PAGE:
How to survive Mexico’s Day of the Dead

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Halloween is just around the corner and the macabre celebration is sometimes confused with Mexico’s Dia de los Muertos (Day of the Dead). It’s one of the biggest festivals in Mexico and dates back to the pre-Columbus era.

The festival origins are between 2500-3000 years old. It can be traced back to the indigenous nations, which ruled Mexico, before the arrival of the Spanish conquistadores. The ancient communities would commemorate the death of their ancestors by keeping skulls as trophies. These were considered symbols of death and rebirth.

Image courtesy of 007
Image courtesy of 007

Day of the Dead festivities take place in major cities and villages and its one of the most colourful times to visit Mexico. If you want find out more about the event, then read our terrifying guide to Mexico’s spookiest festival!

What is Day of the Dead?

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Image by Richard Cawood | www.RichardCawood.com (Flickr/Creative Commons)

Day of the Dead celebrations see homes and graveyards decorated with gifts, food and drinks to help entice the deceased back to life. Mexico’s streets will be magically transformed into a valley of flowers, candles, decorative masks, skulls and ‘Calavares’, which are papier-mâché skeletons designed to inspire and frighten the living!

When is Day of the Dead?

Image by Denise Womack-Avila (Flickr/Creative Commons)
Image by Denise Womack-Avila (Flickr/Creative Commons)

The festival takes place on October 28th until November 2nd. ‘Dia de los Angelitos’ is on November 1st and its dedicated to dead children’s souls, while ‘Dia de Los Muertos’ celebrates the spirits of dead adults on November 2nd.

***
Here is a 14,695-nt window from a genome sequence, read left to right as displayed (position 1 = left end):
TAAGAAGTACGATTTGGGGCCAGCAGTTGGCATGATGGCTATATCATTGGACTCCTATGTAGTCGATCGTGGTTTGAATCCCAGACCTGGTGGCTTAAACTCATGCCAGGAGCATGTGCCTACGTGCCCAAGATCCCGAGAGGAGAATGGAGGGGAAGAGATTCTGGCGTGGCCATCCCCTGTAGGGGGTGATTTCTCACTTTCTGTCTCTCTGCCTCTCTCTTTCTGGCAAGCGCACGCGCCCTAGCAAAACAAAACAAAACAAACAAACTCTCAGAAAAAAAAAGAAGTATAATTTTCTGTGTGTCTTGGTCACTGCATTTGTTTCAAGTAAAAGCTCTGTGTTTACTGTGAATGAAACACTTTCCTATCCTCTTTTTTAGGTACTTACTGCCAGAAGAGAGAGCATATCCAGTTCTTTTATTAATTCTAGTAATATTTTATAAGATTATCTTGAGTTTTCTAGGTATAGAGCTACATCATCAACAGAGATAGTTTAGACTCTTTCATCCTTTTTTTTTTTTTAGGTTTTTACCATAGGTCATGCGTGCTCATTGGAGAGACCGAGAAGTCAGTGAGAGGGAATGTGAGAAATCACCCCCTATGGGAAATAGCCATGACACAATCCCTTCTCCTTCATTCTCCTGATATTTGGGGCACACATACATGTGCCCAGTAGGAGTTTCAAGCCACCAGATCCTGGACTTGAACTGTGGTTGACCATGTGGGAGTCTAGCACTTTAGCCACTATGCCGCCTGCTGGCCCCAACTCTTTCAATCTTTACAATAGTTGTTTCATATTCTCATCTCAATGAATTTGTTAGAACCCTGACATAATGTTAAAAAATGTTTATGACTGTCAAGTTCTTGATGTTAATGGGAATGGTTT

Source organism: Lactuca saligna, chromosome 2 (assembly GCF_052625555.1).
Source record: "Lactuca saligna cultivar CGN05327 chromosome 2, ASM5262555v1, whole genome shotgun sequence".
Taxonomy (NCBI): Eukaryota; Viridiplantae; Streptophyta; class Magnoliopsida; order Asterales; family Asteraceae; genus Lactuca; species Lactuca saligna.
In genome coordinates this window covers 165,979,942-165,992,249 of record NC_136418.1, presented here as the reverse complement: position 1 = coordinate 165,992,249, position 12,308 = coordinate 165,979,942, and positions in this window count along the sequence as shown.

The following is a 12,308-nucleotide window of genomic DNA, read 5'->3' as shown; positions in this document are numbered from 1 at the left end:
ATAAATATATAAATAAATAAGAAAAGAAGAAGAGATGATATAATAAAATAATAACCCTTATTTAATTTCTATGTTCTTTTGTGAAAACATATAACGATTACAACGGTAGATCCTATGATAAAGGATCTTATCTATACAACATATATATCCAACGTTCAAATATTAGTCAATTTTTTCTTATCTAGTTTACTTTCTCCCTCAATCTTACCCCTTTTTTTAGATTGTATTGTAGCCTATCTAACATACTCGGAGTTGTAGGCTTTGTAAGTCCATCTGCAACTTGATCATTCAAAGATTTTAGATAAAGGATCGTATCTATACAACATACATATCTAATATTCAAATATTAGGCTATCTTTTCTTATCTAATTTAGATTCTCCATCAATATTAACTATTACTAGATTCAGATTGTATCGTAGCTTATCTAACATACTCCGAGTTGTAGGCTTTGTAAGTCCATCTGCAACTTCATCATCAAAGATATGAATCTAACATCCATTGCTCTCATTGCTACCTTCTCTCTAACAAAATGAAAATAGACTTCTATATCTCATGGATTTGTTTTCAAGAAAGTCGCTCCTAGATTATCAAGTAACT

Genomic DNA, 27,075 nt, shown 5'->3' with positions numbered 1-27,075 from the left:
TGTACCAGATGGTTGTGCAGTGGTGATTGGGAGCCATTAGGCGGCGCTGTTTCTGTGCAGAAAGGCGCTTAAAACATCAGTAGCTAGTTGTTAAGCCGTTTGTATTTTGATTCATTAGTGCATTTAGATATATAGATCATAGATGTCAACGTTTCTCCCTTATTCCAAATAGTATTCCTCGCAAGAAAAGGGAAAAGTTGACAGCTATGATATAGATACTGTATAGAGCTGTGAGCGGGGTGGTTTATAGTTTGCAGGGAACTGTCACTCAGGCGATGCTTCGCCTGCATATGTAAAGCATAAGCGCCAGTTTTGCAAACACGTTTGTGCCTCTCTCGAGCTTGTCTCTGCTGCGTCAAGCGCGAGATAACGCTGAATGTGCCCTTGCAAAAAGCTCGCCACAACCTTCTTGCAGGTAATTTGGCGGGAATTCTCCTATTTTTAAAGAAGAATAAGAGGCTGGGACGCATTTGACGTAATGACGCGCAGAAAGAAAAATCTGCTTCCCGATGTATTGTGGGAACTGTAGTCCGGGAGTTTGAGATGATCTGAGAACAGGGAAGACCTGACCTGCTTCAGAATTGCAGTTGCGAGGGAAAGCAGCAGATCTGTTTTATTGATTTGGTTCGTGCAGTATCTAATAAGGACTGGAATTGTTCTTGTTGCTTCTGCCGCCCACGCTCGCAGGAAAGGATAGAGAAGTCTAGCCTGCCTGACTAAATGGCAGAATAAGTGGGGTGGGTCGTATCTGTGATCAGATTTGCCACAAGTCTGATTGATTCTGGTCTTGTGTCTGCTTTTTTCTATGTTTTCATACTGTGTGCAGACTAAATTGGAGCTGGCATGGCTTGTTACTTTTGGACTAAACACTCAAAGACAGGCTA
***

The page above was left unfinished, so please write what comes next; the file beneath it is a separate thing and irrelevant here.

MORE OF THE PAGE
Flamboyant parades take place to celebrate the adult day, alongside communal meals and crazy street parties that go on long into the night.

What happens during Day of the Dead?

Image by by Richard Cawood | www.RichardCawood.com (Flickr/Creative Commons)
Image by Richard Cawood | www.RichardCawood.com (Flickr/Creative Commons)

Every Mexican house and cemetery becomes a horror inspired shop window. ‘Ofrendas’ are set up in family homes, and they are private and decorative altars dedicated to the dead. They usually comprise of candles, incense and cute skull candles, and lots of sweets and drinks.

Image by Jenny Huey (Flickr/Creative Commons)
Image by Jenny Huey (Flickr/Creative Commons)

At midnight, Mexican families go to their local cemetery, carrying their dead relative’s favourite meal and lay down candles, flowers, photos, and a statue of Our Lady of Guadalupe.

How to dress for Day of the Dead

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Image by Gwen (Flickr/Creative Commons)

The easiest Day of the Dead costume is to dress in black and paint your face like a skull. If make up is not your thing, then you can always buy a cheap skull mask.

If you’re feeling especially adventurous, then you can always make a skeleton costume by putting reflective tape on a black t-shirt to create an illusionary skeleton.

Mexico Hostels for Day of the Dead

Our favourite hostels will be hosting Day of the Dead parties all over Mexico this year. If you want to dress up like a skeleton with a sombero hat, then book your holiday today and commune with the dead on a budget!

Header image by Paul Simpson (Flickr/Creative Commons)